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Banks facing credit card crackdown

CHOICE welcomes Senate Committee recommendations to make credit cards simpler and fairer for consumers

16 December 2015

Consumer advocacy group CHOICE has welcomed a suite of recommendations from the Senate Economics References Committee that would see major reforms to credit cards, helping Australians avoid sky-high interest payments and fees. 
"From portability of account numbers to clear information around interest rates and minimum monthly repayments, these recommendations stand to help consumers make better choices about which credit card they should have," said CHOICE Campaigns Manager Erin Turner.
"The big banks have failed credit card customers for years, spruiking poor value and confusing products which can leave consumers locked into crippling cycles of debt.
"The fact is not one of the big four banks has a credit card in the top 20 by interest rate[1], yet they continue to dominate the market. 
"Clearly there is a major problem with the way these cards are marketed and sold by the big four banks.
"If the Committee's recommendations are taken up, it will be a major win for Australian consumers, making the credit card market fairer, more competitive and more transparent," Ms Turner says.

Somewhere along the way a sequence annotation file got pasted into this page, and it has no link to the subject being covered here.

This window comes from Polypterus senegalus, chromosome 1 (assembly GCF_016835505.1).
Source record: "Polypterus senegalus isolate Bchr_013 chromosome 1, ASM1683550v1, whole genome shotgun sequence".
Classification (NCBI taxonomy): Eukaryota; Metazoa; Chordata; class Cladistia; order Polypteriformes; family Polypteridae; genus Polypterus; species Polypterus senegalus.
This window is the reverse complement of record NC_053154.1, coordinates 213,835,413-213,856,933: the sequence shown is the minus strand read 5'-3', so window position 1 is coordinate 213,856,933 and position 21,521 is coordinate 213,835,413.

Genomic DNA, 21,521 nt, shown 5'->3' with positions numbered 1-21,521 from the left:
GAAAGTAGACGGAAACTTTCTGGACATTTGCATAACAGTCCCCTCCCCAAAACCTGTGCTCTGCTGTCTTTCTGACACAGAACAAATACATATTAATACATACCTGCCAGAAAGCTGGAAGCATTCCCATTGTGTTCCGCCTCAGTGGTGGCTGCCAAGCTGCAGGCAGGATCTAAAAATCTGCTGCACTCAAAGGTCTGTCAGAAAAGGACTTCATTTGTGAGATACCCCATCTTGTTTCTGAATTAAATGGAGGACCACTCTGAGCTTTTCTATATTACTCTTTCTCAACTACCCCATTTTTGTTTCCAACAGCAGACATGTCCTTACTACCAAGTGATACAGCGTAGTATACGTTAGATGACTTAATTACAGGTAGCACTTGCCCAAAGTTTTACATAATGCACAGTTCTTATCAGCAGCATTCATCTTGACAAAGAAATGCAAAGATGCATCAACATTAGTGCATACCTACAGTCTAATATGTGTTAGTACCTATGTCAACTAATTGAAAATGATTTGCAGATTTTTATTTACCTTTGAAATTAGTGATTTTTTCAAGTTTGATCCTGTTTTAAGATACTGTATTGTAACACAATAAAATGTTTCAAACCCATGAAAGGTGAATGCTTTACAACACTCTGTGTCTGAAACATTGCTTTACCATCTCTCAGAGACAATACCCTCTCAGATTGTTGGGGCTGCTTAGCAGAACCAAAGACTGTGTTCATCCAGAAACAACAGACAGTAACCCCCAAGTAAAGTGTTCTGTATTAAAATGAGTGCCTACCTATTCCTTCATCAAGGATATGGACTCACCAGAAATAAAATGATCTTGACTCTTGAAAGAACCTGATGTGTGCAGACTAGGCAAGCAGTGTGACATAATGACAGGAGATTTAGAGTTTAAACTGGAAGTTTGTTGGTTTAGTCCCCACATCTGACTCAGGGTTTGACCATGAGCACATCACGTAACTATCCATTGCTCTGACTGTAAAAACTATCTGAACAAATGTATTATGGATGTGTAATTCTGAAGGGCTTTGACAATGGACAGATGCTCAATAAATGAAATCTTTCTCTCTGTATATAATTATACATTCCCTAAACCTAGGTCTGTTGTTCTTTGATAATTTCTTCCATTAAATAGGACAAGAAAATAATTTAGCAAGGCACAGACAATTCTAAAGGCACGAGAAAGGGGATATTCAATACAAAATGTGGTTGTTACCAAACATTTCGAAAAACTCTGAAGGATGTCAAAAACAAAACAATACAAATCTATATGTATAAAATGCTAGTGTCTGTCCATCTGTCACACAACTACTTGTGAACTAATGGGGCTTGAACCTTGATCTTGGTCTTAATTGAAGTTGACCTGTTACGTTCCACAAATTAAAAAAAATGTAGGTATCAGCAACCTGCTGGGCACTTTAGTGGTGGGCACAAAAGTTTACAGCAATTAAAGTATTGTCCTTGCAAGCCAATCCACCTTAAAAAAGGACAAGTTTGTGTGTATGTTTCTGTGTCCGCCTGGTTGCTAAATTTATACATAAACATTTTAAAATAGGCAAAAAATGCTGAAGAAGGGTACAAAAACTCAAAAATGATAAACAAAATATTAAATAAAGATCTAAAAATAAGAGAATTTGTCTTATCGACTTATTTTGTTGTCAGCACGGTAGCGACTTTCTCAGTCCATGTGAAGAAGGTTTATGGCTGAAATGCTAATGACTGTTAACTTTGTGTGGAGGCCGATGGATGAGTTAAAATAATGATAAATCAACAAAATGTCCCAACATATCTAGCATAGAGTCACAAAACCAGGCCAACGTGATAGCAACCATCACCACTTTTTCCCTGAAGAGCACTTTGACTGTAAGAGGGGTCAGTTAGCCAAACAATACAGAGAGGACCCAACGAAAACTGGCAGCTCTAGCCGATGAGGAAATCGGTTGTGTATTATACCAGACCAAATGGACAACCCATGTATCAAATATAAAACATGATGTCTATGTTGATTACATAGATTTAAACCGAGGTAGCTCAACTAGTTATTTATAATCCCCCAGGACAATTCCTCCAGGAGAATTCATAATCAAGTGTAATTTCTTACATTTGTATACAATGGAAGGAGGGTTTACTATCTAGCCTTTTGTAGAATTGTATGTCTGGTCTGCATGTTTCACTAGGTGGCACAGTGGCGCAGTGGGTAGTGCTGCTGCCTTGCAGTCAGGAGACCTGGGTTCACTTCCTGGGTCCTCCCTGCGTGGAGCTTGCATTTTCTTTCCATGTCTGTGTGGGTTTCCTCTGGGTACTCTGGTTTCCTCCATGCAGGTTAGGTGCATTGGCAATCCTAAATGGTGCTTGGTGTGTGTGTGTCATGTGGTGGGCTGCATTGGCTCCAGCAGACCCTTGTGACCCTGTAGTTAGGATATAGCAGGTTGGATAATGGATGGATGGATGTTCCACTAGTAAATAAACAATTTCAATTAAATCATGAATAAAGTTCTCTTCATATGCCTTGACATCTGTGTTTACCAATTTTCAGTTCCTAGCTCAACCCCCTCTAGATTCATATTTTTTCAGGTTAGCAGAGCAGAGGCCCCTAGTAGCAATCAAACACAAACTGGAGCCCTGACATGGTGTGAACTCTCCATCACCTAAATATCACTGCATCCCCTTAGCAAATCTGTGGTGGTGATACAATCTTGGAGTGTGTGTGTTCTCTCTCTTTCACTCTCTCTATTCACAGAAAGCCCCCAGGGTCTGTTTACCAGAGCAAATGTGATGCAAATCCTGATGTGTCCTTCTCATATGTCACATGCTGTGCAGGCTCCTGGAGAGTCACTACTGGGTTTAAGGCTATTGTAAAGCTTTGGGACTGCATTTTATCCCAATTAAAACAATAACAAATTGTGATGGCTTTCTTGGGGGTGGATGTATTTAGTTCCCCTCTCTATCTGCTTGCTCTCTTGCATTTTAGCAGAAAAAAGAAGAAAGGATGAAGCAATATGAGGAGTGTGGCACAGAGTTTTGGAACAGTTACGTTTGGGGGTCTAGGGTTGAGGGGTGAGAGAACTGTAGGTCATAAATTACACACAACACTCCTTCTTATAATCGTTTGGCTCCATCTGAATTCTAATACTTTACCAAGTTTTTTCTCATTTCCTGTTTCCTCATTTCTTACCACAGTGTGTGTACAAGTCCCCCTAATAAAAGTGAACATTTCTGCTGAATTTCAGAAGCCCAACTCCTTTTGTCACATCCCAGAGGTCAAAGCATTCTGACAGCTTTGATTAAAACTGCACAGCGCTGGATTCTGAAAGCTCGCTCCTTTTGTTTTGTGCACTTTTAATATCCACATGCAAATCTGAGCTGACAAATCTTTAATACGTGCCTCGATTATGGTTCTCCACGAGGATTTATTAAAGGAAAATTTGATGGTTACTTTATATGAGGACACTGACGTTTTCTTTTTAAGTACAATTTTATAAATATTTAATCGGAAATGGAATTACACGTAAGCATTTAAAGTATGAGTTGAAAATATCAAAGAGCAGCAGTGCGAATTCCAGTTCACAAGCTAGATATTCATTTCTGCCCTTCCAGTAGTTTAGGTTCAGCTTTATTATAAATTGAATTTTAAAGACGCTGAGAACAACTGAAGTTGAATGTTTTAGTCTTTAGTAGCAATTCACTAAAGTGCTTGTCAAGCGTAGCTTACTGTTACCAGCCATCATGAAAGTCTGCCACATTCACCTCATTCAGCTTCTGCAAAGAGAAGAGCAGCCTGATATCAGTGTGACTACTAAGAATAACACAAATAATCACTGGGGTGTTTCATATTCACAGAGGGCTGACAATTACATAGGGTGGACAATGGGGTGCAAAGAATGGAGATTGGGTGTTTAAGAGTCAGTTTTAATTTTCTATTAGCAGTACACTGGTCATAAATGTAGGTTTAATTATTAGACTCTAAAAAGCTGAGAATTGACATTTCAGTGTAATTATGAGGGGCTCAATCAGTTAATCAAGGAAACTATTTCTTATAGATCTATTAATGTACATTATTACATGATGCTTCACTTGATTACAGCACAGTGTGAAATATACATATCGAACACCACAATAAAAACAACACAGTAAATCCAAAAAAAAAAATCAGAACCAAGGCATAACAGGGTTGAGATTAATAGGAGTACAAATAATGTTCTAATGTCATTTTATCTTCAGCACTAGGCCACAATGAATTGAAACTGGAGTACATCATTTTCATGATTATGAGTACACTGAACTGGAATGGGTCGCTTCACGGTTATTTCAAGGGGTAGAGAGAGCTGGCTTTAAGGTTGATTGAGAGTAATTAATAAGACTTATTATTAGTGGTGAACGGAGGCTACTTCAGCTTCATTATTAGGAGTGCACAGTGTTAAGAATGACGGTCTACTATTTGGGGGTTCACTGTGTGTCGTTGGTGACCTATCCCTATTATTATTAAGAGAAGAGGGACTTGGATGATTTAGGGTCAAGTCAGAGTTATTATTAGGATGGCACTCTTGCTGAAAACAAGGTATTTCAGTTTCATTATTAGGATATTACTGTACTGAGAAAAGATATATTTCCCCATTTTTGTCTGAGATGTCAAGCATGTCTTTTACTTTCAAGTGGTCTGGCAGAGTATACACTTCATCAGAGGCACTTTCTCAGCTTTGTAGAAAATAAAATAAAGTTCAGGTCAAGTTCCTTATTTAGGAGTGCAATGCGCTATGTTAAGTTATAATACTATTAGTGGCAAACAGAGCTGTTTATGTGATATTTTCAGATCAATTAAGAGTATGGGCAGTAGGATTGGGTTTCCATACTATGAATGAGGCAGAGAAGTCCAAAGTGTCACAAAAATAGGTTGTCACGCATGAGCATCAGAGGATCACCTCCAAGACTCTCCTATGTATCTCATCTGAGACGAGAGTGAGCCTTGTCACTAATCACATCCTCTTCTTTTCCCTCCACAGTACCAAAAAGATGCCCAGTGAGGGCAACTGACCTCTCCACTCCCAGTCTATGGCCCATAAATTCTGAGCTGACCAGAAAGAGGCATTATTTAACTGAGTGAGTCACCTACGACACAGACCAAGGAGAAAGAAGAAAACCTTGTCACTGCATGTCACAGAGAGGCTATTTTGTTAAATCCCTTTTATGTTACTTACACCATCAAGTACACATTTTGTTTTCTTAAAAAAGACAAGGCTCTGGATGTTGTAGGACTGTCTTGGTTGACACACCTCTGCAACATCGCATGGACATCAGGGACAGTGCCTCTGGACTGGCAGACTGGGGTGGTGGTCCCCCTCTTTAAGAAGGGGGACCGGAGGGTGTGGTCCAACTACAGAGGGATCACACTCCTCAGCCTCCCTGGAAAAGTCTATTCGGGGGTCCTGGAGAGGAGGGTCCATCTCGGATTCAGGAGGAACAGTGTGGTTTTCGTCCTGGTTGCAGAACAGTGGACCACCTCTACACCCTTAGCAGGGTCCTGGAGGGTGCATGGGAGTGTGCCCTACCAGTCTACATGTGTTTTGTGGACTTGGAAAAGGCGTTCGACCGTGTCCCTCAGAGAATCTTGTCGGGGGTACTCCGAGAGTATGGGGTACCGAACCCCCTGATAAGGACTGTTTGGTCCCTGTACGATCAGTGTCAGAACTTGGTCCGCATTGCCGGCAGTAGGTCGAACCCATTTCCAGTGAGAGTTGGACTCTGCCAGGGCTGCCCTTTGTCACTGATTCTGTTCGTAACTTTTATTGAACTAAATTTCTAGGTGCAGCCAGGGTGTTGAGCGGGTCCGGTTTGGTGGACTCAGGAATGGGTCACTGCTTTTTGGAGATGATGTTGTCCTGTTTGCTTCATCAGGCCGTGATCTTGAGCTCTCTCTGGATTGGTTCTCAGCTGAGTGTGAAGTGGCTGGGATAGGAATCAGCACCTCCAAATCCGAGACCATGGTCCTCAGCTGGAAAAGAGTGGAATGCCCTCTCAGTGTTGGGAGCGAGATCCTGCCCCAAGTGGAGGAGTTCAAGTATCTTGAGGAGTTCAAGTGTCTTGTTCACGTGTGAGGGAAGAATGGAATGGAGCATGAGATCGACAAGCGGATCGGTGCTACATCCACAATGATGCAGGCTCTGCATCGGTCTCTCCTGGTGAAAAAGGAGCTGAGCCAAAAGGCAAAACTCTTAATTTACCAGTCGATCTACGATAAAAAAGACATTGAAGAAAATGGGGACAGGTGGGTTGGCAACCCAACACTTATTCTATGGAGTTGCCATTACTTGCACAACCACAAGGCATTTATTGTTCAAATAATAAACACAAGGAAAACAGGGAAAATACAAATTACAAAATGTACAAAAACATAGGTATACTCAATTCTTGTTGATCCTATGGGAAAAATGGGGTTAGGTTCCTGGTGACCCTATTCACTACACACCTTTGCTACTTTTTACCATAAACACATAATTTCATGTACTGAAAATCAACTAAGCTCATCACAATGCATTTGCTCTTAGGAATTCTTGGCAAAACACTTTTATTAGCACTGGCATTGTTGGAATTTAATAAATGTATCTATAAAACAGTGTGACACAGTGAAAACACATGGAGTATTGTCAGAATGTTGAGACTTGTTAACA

CHOICE has called for changes to card cancellation policies, and the Committee's recommendation for banks to allow customers to cancel their credit cards online is a big step forward.
"Right now, customers trying to cancel cards are often left frustrated and confused, given the run around by pushy retention teams and upselling," says Ms Turner.
"We particularly welcome the Committee's support for giving Australians more information about the true costs of using credit cards. An 'informed choice' system would hand data back to consumers, and let them assess their costs and compare the products based on individual needs."

"These recommendations stand to help consumers avoid sky-high interest payments and fees, and we call on the Federal Government to adopt them without delay," Ms Turner says.
The recommendations come in the wake of CHOICE's September 2015 Consumer Pulse Survey that found 43 per cent of Australians are worried about their current level of mortgage and credit card debt.[2]
"Complex cards are designed to distract consumers from very high interest rates by putting the focus on rewards schemes, interest free periods, balance transfers and 'low' annual fees," Ms Turner says.
"There's still a long way to go, but the Committee's recommendations are a welcome step towards fixing the power imbalance between the banks and their customers."


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